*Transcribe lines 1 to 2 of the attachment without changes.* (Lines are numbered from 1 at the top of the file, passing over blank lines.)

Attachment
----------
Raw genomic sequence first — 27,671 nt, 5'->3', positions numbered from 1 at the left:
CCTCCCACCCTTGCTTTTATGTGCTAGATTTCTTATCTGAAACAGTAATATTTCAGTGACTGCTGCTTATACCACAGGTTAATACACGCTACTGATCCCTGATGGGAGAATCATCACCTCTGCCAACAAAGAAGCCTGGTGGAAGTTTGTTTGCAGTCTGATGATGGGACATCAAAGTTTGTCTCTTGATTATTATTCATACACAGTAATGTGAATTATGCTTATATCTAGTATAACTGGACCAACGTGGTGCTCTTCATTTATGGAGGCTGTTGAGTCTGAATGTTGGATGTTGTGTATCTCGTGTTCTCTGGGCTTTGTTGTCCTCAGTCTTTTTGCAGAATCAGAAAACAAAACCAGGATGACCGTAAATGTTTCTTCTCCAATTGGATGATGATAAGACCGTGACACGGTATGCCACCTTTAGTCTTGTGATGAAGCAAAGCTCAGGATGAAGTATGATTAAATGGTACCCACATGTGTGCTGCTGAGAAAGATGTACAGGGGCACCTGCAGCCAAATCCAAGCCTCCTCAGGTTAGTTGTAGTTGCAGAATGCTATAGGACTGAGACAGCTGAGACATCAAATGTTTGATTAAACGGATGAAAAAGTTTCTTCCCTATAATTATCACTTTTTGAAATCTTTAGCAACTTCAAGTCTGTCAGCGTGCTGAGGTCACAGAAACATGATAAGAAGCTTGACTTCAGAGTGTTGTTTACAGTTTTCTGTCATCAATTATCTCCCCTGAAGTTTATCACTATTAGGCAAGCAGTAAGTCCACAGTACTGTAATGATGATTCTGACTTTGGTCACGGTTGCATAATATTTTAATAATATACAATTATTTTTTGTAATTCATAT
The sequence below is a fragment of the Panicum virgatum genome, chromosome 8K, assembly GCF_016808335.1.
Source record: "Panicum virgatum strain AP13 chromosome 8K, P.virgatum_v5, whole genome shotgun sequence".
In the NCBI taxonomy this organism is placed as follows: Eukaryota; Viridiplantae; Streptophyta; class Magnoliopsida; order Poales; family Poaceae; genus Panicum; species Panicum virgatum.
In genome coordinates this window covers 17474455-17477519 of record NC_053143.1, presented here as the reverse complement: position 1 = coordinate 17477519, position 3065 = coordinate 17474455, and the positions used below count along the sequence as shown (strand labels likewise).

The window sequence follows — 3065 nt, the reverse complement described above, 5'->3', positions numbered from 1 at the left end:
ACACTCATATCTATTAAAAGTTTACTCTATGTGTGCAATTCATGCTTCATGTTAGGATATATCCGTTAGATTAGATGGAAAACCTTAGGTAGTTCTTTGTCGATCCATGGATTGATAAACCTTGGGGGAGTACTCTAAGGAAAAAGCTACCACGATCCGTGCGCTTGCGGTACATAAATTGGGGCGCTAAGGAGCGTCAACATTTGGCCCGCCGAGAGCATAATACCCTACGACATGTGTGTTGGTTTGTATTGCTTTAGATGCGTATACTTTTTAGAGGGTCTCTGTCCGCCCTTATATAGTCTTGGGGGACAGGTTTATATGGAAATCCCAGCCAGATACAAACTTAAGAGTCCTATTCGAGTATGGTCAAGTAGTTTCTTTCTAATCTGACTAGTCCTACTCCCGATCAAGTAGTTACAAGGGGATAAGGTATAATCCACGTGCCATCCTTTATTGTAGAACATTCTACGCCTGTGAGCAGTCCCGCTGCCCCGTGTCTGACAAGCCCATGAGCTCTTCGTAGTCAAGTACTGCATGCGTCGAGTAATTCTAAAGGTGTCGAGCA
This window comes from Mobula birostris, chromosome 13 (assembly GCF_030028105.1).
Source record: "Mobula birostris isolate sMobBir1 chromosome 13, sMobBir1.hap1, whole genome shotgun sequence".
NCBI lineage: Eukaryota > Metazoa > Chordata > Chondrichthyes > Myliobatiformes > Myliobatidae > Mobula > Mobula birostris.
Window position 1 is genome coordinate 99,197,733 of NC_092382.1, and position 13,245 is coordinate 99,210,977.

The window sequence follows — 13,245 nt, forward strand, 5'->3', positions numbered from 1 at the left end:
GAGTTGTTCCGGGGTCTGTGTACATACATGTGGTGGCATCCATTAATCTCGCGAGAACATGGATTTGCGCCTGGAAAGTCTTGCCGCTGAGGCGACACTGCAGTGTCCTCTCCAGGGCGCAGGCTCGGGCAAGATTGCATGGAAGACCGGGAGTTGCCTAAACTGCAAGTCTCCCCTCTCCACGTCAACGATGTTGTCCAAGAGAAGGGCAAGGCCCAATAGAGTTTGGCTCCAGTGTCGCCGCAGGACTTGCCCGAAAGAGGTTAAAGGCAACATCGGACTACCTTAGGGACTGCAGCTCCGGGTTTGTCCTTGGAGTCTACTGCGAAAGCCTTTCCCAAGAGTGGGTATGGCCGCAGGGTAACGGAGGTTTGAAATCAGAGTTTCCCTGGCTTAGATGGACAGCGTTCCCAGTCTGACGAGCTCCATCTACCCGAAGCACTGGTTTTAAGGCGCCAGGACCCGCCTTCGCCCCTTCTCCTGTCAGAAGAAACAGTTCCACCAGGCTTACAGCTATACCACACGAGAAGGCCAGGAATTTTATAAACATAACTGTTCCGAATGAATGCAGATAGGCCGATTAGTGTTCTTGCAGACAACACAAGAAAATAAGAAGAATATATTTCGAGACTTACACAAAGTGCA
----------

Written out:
Raw genomic sequence first — 27,671 nt, 5'->3', positions numbered from 1 at the left:
CCTCCCACCCTTGCTTTTATGTGCTAGATTTCTTATCTGAAACAGTAATATTTCAGTGACTGCTGCTTATACCACAGGTTAATACACGCTACTGATCCCTGATGGGAGAATCATCACCTCTGCCAACAAAGAAGCCTGGTGGAAGTTTGTTTGCAGTCTGATGATGGGACATCAAAGTTTGTCTCTTGATTATTATTCATACACAGTAATGTGAATTATGCTTATATCTAGTATAACTGGACCAACGTGGTGCTCTTCATTTATGGAGGCTGTTGAGTCTGAATGTTGGATGTTGTGTATCTCGTGTTCTCTGGGCTTTGTTGTCCTCAGTCTTTTTGCAGAATCAGAAAACAAAACCAGGATGACCGTAAATGTTTCTTCTCCAATTGGATGATGATAAGACCGTGACACGGTATGCCACCTTTAGTCTTGTGATGAAGCAAAGCTCAGGATGAAGTATGATTAAATGGTACCCACATGTGTGCTGCTGAGAAAGATGTACAGGGGCACCTGCAGCCAAATCCAAGCCTCCTCAGGTTAGTTGTAGTTGCAGAATGCTATAGGACTGAGACAGCTGAGACATCAAATGTTTGATTAAACGGATGAAAAAGTTTCTTCCCTATAATTATCACTTTTTGAAATCTTTAGCAACTTCAAGTCTGTCAGCGTGCTGAGGTCACAGAAACATGATAAGAAGCTTGACTTCAGAGTGTTGTTTACAGTTTTCTGTCATCAATTATCTCCCCTGAAGTTTATCACTATTAGGCAAGCAGTAAGTCCACAGTACTGTAATGATGATTCTGACTTTGGTCACGGTTGCATAATATTTTAATAATATACAATTATTTTTTGTAATTCATAT